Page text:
Understanding the Bible
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THE SIGNIFICANCE OF ABRAHAM
Genesis chapters 1:1 through to 11:9 can be said to cover the theological events of ‘primeval history’. Despite a second chance through Noah, (9:8) mankind has rejected God: the tower of Babel 11:1-9 was outright rebellion. But in His wisdom God is going to provide a way back. But who for?
Chap.11:10-26 contains a genealogy which introduces Abram’s family see vs.24-26. Read 11:27-32. This family must have been idolaters. They were not primitive people, because the land of the Chaldeans was a well developed civilisation. Ur was a prosperous place and exquisite art treasures have been found at the assumed site.
From our knowledge of the rest of Scripture it is certain that ‘salvation history’ began at this point with God’s call to Abram (12:1) and God’s subsequent promise (12:2,3) which was seen, by Jews, as the inauguration of the Hebrew race (v. 2 ‘I will make you a great nation’). For Christians the more significant phrase of the promise is (v.3) ‘and all peoples on earth will be blessed through you.’ because we see this as pointing to Christ.
Abram was far from a perfect man, but it is what God said to him, and did for and through him, that is so important. It is no exaggeration to say that the key element of the Gospel is first revealed through God’s dealings with Abraham. The biggest theological question of all - ‘how can sinful man relate to the morally perfect God, and how can the morally perfect God relate to man?’ is answered here, although the final means to enable this to happen has to wait for the works and merits of Jesus Christ.
Let’s read 12:1-9. Note the significance of v.2 (a) since Abram has no son (11:30). How will this happen, then?
12:10-20: Abram and Sarai travel to Egypt to escape from a famine in Canaan. Abram does not cover himself with glory there because he lies about Sarai, saying she is his sister to save his own skin. The Pharaoh takes Sarai as a wife but when he finds out who she really is, he sends both of them packing v.20. In the meantime has Abram has prospered in Egypt - see 13:1,2 then 3,4.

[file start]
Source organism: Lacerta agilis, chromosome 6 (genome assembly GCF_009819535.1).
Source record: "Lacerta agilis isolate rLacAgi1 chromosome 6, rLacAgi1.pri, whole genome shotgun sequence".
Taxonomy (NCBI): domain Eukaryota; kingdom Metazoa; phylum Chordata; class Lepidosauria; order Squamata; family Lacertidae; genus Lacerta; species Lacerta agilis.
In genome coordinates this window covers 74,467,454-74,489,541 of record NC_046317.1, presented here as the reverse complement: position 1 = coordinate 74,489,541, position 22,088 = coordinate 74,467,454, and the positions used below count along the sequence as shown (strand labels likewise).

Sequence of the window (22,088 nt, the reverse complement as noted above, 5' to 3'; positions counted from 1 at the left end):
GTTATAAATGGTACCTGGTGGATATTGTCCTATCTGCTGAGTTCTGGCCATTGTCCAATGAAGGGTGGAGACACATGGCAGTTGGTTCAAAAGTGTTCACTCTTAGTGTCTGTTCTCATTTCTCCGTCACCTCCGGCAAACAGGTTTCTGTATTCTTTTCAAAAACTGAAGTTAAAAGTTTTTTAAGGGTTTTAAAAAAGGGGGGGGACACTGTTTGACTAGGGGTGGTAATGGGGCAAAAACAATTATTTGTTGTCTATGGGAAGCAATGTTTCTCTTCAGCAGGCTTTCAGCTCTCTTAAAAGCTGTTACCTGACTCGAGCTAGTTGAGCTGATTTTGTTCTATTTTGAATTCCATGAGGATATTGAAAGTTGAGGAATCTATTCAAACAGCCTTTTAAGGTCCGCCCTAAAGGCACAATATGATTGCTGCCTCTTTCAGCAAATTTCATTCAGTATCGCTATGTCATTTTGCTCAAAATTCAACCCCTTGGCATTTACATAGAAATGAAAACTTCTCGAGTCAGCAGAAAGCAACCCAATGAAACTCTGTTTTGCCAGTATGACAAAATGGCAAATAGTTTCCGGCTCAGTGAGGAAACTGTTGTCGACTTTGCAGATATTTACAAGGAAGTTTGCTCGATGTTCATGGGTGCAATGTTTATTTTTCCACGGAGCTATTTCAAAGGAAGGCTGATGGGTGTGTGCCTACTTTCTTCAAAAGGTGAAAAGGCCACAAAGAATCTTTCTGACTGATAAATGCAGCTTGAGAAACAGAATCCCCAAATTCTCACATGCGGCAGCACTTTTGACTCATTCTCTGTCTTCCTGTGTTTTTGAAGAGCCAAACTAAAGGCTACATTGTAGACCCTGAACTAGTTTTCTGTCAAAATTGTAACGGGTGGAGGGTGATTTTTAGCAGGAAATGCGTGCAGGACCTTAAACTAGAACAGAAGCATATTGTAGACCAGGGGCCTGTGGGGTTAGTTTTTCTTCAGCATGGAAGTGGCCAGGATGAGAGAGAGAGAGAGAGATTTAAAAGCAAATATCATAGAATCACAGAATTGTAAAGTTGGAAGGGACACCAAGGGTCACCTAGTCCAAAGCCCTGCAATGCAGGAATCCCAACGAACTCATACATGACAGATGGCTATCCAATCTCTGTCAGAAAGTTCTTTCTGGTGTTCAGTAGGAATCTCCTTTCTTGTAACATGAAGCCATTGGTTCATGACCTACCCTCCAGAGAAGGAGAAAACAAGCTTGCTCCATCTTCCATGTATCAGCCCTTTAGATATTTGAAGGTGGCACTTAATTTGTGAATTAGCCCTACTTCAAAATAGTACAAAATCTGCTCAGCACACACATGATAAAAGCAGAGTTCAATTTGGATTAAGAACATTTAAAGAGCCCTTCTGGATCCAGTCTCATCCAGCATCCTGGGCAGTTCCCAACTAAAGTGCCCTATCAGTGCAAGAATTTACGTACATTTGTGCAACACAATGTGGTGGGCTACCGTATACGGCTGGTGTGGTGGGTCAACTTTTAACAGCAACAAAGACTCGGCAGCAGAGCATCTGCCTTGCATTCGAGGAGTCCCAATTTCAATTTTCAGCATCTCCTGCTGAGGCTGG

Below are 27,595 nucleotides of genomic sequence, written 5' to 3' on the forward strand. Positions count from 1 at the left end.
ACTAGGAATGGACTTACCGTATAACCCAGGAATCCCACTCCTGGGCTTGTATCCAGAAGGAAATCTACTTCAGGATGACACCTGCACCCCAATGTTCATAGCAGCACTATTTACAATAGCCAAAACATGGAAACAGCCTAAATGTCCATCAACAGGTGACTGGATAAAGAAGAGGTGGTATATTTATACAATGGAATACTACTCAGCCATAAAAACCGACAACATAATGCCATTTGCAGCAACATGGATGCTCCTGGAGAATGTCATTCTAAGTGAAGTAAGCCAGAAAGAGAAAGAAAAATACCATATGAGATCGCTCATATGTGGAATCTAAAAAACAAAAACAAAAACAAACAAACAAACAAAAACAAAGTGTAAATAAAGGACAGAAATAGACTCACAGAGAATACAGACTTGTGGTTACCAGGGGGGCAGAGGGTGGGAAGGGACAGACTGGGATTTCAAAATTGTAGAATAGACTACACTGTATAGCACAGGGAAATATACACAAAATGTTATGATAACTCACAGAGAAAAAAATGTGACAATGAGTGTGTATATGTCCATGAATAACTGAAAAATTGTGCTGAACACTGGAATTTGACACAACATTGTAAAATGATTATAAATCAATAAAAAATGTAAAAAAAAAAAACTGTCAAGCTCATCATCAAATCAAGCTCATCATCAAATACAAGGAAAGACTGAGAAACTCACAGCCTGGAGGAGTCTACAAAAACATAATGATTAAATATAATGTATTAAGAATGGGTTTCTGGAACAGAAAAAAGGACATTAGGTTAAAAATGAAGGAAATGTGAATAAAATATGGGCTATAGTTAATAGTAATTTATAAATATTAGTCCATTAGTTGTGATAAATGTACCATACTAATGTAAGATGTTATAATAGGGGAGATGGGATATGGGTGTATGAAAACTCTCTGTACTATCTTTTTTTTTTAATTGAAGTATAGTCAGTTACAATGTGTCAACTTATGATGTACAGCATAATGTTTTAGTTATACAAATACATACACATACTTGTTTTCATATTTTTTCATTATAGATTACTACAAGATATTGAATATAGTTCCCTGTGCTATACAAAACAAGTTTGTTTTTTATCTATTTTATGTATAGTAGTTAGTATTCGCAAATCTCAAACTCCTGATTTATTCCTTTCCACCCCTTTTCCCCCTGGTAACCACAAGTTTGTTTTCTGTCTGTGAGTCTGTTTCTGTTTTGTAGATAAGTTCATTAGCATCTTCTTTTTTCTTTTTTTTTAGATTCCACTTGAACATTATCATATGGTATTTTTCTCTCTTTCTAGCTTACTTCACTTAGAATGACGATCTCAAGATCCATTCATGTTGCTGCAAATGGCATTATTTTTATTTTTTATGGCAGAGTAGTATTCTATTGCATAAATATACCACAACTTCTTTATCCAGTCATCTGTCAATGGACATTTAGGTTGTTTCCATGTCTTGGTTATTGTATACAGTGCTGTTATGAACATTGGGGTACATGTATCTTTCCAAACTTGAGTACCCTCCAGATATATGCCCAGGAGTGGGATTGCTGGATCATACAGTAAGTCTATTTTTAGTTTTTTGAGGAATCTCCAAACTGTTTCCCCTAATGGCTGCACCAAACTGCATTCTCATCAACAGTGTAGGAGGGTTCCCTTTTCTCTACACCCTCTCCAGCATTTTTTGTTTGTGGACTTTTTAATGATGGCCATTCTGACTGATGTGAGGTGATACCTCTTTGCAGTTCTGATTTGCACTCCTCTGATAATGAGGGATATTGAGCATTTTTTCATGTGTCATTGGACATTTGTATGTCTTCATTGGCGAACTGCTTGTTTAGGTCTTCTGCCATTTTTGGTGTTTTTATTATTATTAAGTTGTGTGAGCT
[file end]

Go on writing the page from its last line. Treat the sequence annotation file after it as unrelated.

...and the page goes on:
In 13:5-18 Abram comes to an agreement with his nephew Lot so that he (Lot) occupied the fertile Jordan valley while Abram settled amongst the Canaanite towns. ( This was very generous of Abram). The Canaanite kings were constantly feuding (14:1-12) and in the process Lot was captured and taken away. Abram went to his rescue and got him and his possessions back (14:14-16).
But Chapter 15 is the next really significant stage in God’s relation with Abram and deserves special consideration. Read the chapter. Note the promises in vs.1 and 4,5.
But v.6 is the most important verse and must be properly understood. It answers the first part of the theological question asked earlier ‘How can sinful man relate to the morally perfect God?’ …
God’s requirement of man is ‘righteousness’ - perfect moral living under His rule. This was seen in the Garden of Eden when Adam and Eve were in perfect harmony with God - signified by God walking in the Garden in 3:8. God’s rule is shown by 2:15-17. Adam and Eve were ‘righteous’. Until, that is, they disobeyed God by eating from the forbidden tree and were cast out of the Garden. Recall Jesus in Matt 5:20 ‘For I tell you that unless your righteousness surpasses that of the Pharisees and the teachers of the law, you will certainly not enter the kingdom of heaven.’ (Jesus means by its nature not its quantity.) and Matt.5:48 ‘ Be perfect, therefore, as your heavenly Father is perfect.’ This is, of course, quite impossible unless …..?
God’s plan of salvation is to redeem man and restore the relationship He has with man. But how can this happen? Gen.12:6 tells us … through faith! ‘Abram believed the Lord, and he [God] credited it to him as righteousness.’ This is the key to understanding the Gospel, and it is in Genesis! That is why Paul makes such a fuss about Abraham - see Romans 4:1-3.…… 22-25. Also in the Letter to the Galatians (where the big issue is ‘faith alone’ being sufficient for salvation) 3:6-9.